“I imagined every frakking night when I closed my eyes to sleep after we left you there; and I still imagine every night since! I have wished every minute since those base stars appeared that I hadn’t followed the order to arrange settlement; that I hadn’t stopped you from stealing that election; that I hadn’t trusted frakking Baltar in the first place – ”
“Oh, so you let him off because it’s all your fault?!”
“You know it was more complicated than any of this Laura. I want to strangle him with my own bare hands for putting your life at risk, but there is a lot more to it than that and you know it.”
“Don’t you dare presume to tell me what I know,” she retorted, surprised to find that, despite the energy she was still putting behind it, her voice had weakened and her eyes were stinging with the onset of tears. “I know that Zarek told me this trial wasn’t a good idea, and I should have listened to him. I know that I have seriously messed up somewhere along the line, if it reached a point where ‘Captain Apollo’ would turn against me…”
Bill was moving past the desk now, and she found she no longer had the drive or the inclination to move away. “Laura, you can’t – ”
She closed her eyes and slowly shook her head, letting him know that there was no point continuing his sentence. Right now she couldn’t be talked out of believing Lee’s actions were as a result of her own.
Her eyes only opened again when she sensed him standing right in front of her, and they met his sympathetic gaze immediately.
“And I know,” she continued in a shaky whisper, “That this trial has very much been perceived as Roslin v Baltar… And in that case, your decision means that I’ve lost you as well…”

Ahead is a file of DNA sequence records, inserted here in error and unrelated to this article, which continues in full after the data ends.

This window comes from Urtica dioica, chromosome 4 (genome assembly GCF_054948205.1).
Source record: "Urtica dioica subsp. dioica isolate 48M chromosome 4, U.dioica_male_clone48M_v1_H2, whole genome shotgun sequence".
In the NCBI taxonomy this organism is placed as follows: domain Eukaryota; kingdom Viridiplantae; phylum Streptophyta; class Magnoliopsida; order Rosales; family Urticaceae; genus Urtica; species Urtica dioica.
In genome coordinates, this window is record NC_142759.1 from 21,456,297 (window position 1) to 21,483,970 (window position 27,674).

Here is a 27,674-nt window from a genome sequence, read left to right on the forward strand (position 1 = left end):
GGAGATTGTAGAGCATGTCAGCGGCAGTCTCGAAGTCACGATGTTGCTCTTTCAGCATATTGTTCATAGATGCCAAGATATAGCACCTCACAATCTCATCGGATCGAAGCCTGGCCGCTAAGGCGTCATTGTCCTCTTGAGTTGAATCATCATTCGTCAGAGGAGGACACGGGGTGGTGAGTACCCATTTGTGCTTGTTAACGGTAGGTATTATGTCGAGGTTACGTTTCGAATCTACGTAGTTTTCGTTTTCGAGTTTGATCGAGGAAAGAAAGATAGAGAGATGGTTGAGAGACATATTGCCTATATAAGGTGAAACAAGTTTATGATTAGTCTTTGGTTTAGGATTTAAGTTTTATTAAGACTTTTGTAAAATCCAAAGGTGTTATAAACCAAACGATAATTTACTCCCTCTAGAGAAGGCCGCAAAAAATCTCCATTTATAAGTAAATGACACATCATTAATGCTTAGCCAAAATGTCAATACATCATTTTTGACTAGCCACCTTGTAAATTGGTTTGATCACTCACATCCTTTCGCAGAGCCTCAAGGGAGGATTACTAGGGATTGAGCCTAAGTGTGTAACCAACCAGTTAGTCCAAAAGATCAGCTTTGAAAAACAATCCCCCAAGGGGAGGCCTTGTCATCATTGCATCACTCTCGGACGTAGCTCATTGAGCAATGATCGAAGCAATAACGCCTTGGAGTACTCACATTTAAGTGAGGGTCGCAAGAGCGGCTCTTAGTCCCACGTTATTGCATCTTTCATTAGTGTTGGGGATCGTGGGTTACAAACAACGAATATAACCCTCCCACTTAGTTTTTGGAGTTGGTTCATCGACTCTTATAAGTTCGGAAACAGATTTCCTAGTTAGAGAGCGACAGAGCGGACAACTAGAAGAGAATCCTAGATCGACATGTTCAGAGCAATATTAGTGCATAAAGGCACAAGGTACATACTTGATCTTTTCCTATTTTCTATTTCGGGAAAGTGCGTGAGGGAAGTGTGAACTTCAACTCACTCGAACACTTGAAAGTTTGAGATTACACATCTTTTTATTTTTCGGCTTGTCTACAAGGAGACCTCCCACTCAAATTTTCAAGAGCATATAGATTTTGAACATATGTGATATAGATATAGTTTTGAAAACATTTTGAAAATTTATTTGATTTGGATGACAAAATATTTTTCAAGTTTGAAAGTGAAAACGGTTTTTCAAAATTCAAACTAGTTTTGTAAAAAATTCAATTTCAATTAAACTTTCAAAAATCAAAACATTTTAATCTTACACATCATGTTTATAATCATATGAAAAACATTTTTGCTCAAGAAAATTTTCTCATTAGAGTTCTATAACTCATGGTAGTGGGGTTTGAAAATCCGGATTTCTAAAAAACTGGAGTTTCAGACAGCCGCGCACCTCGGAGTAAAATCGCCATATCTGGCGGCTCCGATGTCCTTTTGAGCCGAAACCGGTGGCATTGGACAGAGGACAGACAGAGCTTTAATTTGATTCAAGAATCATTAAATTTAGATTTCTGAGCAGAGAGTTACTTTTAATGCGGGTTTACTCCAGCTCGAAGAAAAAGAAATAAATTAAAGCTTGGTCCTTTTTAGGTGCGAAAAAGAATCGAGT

She was vaguely aware of him uttering, “You haven’t,” as his hands came to rest, one on her arm, one against her cheek, but she had continued speaking and was too lost in her feelings to register his assurance.
“… And I can’t deal with that. I can’t fight this on my own, Bill. I’ve drawn so much strength from knowing that you knew, and you were there for me to talk to; to cry to; to call when I need an order to get out of bed. I don’t know how I’m supposed to …” she trailed off, words still coming out of her mouth, but even she didn’t know what she was saying anymore. She was too exhausted, emotionally drained, and she crumbled willingly into Bill’s arms when he stepped even closer and pulled her against him.
“You haven’t lost me, Laura,” he whispered roughly in her ear as he stroked a hand through her hair. “I came here because I was terrified that I’d lost you…”
“It’s a mess, Bill,” she muttered against his chest.
“We’ve seen worse.”
“Liar.” She wrapped her arms more tightly around him.
“If the last few years have taught us nothing else, we’ve at least learned that we’re resilient. We’ll survive this.”
She appreciated his words, but was still lacking the energy to believe them. She lifted her head, pulling back from him slightly so she could meet his eyes. “We can’t know that,” she whispered sadly.
He nodded once in silent agreement and gently wiped some tears from her cheek. “But we’re not going to give up hope.”
Remembering that she had survived the last time those words had been spoken between them, Laura couldn’t help but smile. “No,” she agreed resolutely, “We won’t give up hope.”